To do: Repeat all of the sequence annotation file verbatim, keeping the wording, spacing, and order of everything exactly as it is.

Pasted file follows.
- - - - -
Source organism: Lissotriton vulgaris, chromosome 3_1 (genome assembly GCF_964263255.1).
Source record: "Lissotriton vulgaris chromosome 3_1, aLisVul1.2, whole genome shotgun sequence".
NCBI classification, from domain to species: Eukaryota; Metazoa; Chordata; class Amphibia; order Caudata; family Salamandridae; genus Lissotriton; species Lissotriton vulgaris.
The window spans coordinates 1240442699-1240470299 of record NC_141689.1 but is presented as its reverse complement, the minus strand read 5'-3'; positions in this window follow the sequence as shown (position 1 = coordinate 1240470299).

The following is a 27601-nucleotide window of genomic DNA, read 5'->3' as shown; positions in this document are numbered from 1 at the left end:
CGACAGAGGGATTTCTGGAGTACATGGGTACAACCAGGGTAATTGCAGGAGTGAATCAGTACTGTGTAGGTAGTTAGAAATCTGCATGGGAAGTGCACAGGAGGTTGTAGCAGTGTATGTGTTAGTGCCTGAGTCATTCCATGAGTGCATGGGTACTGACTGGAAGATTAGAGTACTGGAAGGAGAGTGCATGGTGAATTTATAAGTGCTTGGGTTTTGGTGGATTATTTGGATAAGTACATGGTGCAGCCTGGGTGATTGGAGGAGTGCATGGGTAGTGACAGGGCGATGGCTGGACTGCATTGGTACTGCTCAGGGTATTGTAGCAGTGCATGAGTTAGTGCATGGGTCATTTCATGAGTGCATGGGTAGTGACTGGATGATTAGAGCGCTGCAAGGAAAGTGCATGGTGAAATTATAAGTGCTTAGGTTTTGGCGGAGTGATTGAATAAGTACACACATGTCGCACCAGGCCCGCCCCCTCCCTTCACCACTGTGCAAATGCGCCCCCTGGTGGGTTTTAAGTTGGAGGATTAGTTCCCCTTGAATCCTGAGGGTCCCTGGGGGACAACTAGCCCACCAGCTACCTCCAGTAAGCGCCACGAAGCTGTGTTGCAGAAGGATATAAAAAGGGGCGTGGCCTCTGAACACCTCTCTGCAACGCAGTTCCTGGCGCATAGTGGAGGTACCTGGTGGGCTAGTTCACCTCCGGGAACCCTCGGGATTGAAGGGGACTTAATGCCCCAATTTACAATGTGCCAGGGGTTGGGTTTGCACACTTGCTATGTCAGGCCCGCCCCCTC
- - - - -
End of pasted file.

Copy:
Source organism: Lissotriton vulgaris, chromosome 3_1 (genome assembly GCF_964263255.1).
Source record: "Lissotriton vulgaris chromosome 3_1, aLisVul1.2, whole genome shotgun sequence".
NCBI classification, from domain to species: Eukaryota; Metazoa; Chordata; class Amphibia; order Caudata; family Salamandridae; genus Lissotriton; species Lissotriton vulgaris.
The window spans coordinates 1240442699-1240470299 of record NC_141689.1 but is presented as its reverse complement, the minus strand read 5'-3'; positions in this window follow the sequence as shown (position 1 = coordinate 1240470299).

The following is a 27601-nucleotide window of genomic DNA, read 5'->3' as shown; positions in this document are numbered from 1 at the left end:
CGACAGAGGGATTTCTGGAGTACATGGGTACAACCAGGGTAATTGCAGGAGTGAATCAGTACTGTGTAGGTAGTTAGAAATCTGCATGGGAAGTGCACAGGAGGTTGTAGCAGTGTATGTGTTAGTGCCTGAGTCATTCCATGAGTGCATGGGTACTGACTGGAAGATTAGAGTACTGGAAGGAGAGTGCATGGTGAATTTATAAGTGCTTGGGTTTTGGTGGATTATTTGGATAAGTACATGGTGCAGCCTGGGTGATTGGAGGAGTGCATGGGTAGTGACAGGGCGATGGCTGGACTGCATTGGTACTGCTCAGGGTATTGTAGCAGTGCATGAGTTAGTGCATGGGTCATTTCATGAGTGCATGGGTAGTGACTGGATGATTAGAGCGCTGCAAGGAAAGTGCATGGTGAAATTATAAGTGCTTAGGTTTTGGCGGAGTGATTGAATAAGTACACACATGTCGCACCAGGCCCGCCCCCTCCCTTCACCACTGTGCAAATGCGCCCCCTGGTGGGTTTTAAGTTGGAGGATTAGTTCCCCTTGAATCCTGAGGGTCCCTGGGGGACAACTAGCCCACCAGCTACCTCCAGTAAGCGCCACGAAGCTGTGTTGCAGAAGGATATAAAAAGGGGCGTGGCCTCTGAACACCTCTCTGCAACGCAGTTCCTGGCGCATAGTGGAGGTACCTGGTGGGCTAGTTCACCTCCGGGAACCCTCGGGATTGAAGGGGACTTAATGCCCCAATTTACAATGTGCCAGGGGTTGGGTTTGCACACTTGCTATGTCAGGCCCGCCCCCTC